Measurement of limb blood flow by electrical impedance plethysmography

This data was imported from PubMed:

Authors: Porter, J.M., Swain, I.D. and Shakespeare, P.G.

Journal: Ann R Coll Surg Engl

Volume: 67

Issue: 3

Pages: 169-172

ISSN: 0035-8843

Limb blood flow has been measured in 72 individuals by the noninvasive technique of electrical impedance plethysmography. Venous occlusion was not used. Blood flow was measured in 230 limbs in which 195 limbs were either in normal individuals or the clinically normal limbs of patients (normal limbs). Thirty-five limbs were clinically abnormal. Measurements on limbs with clinical abnormalities showed that blood flow values often fell within the limits of the normal range. However 3 cases of known vascular injury and 2 cases studied after hand surgery under tourniquet showed lowered blood flow values by comparison with the unaffected limb. A simultaneously recorded range of cardiac output and stroke volume measurements gave similar results to those obtained in a previous, unconnected study.

This source preferred by Ian Swain

This data was imported from Scopus:

Authors: Porter, J.M., Swain, I.D. and Shakespeare, P.G.

Journal: Annals of the Royal College of Surgeons of England

Volume: 67

Issue: 3

Pages: 169-172

ISSN: 0035-8843

Limb blood flow has been measured in 72 individuals by the non-invasive technique of electrical impedance plethysmography. Venous occlusion was not used. Blood flow was measured in 230 limbs in which 195 limbs were either in normal individuals or the clinically normal limbs of patients (normal limbs). Thirty-five limbs were clinically abnormal. Measurements on limbs with clinical abnormalities showed that blood flow values often fell within the limits of the normal range. However, 3 cases of known vascular injury and 2 cases studied after hand surgery under tourniquet showed lowered blood flow values by comparison with the unaffected limb. A simultaneously recorded range of cardiac output and stroke volume measurements gave similar results to those obtained in a previous, unconnected study.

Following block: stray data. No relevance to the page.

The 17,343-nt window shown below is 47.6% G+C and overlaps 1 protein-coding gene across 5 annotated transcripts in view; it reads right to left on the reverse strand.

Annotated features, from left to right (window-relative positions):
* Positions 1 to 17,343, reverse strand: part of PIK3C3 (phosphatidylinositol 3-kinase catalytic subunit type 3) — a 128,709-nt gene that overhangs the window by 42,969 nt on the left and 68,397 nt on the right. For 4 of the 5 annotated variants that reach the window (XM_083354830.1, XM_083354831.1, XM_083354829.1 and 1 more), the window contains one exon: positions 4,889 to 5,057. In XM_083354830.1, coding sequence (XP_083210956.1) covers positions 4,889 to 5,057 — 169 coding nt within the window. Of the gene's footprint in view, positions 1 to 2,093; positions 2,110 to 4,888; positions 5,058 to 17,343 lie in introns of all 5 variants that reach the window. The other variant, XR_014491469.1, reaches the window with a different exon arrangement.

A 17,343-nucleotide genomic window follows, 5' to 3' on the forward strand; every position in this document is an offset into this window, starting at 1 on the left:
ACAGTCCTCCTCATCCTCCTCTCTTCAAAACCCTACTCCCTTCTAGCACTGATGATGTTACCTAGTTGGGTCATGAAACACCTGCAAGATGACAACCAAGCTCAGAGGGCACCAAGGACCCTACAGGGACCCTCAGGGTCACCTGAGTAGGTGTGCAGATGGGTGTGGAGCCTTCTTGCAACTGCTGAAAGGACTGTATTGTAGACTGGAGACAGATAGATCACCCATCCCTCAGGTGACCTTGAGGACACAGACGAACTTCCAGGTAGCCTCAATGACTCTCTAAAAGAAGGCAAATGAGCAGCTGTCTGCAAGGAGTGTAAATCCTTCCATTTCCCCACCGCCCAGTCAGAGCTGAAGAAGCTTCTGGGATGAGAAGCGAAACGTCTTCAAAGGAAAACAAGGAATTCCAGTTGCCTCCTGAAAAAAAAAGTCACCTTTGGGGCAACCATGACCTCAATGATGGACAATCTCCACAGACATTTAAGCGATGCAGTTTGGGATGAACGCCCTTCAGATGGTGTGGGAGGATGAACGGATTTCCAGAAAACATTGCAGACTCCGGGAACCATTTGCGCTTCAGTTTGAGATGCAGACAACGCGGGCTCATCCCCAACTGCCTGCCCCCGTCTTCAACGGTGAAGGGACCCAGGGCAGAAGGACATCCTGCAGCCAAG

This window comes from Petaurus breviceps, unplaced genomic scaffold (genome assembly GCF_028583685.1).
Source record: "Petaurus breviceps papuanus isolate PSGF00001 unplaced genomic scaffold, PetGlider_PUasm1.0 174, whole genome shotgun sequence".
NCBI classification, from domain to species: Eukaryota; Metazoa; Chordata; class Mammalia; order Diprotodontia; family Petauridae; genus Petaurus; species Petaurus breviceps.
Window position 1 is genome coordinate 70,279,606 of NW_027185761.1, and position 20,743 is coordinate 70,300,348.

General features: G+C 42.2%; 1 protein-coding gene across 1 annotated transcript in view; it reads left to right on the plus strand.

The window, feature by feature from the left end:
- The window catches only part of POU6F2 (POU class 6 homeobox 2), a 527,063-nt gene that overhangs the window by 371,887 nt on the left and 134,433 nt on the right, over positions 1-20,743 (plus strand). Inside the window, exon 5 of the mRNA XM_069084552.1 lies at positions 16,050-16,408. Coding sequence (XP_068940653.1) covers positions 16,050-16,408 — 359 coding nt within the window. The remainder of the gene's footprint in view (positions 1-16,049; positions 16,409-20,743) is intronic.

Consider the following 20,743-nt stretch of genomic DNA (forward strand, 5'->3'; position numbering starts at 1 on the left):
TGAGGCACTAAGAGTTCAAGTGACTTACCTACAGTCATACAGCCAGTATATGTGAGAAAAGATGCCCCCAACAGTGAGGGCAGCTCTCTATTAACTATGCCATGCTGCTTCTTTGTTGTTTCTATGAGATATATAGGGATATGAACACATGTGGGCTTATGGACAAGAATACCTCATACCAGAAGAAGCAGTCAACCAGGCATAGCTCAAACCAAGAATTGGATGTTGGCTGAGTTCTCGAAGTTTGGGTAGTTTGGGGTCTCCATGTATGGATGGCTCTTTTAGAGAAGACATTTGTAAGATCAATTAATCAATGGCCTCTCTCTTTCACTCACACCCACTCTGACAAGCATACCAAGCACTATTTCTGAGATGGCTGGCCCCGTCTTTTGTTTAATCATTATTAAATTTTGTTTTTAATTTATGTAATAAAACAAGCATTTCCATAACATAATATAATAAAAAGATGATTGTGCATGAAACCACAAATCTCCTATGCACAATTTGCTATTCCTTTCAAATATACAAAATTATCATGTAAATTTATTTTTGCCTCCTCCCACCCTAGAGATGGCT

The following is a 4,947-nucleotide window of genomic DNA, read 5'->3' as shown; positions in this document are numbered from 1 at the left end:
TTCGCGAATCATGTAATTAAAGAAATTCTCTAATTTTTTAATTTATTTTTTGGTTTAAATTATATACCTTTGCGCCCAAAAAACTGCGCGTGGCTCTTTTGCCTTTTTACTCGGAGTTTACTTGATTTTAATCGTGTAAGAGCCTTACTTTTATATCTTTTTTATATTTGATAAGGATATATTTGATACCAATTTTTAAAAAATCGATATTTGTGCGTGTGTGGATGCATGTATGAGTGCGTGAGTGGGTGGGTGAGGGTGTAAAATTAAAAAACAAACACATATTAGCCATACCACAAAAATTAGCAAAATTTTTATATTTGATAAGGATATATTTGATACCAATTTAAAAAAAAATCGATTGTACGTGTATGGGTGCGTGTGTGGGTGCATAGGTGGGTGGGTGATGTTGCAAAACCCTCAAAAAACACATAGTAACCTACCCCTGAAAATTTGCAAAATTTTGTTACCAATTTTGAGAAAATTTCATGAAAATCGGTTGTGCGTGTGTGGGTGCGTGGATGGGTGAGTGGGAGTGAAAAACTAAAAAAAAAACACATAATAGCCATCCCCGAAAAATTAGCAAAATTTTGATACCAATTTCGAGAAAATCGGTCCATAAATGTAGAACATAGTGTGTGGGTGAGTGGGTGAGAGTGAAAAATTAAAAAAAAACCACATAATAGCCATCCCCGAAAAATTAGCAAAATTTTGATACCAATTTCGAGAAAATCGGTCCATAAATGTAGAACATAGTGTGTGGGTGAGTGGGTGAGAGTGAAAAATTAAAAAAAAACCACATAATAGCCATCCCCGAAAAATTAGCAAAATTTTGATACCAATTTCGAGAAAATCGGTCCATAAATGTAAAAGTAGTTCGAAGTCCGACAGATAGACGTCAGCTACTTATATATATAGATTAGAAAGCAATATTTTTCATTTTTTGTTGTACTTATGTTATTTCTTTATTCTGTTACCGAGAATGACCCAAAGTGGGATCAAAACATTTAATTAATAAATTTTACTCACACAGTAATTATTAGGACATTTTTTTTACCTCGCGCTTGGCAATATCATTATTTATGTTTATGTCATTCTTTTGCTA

This data was imported from Europe PubMed Central:

Authors: Porter, J.M., Swain, I.D. and Shakespeare, P.G.

Journal: Annals of the Royal College of Surgeons of England

Volume: 67

Issue: 3

Pages: 169-172

eISSN: 1478-7083

ISSN: 0035-8843

Limb blood flow has been measured in 72 individuals by the noninvasive technique of electrical impedance plethysmography. Venous occlusion was not used. Blood flow was measured in 230 limbs in which 195 limbs were either in normal individuals or the clinically normal limbs of patients (normal limbs). Thirty-five limbs were clinically abnormal. Measurements on limbs with clinical abnormalities showed that blood flow values often fell within the limits of the normal range. However 3 cases of known vascular injury and 2 cases studied after hand surgery under tourniquet showed lowered blood flow values by comparison with the unaffected limb. A simultaneously recorded range of cardiac output and stroke volume measurements gave similar results to those obtained in a previous, unconnected study.

The data on this page was last updated at 04:58 on April 25, 2019.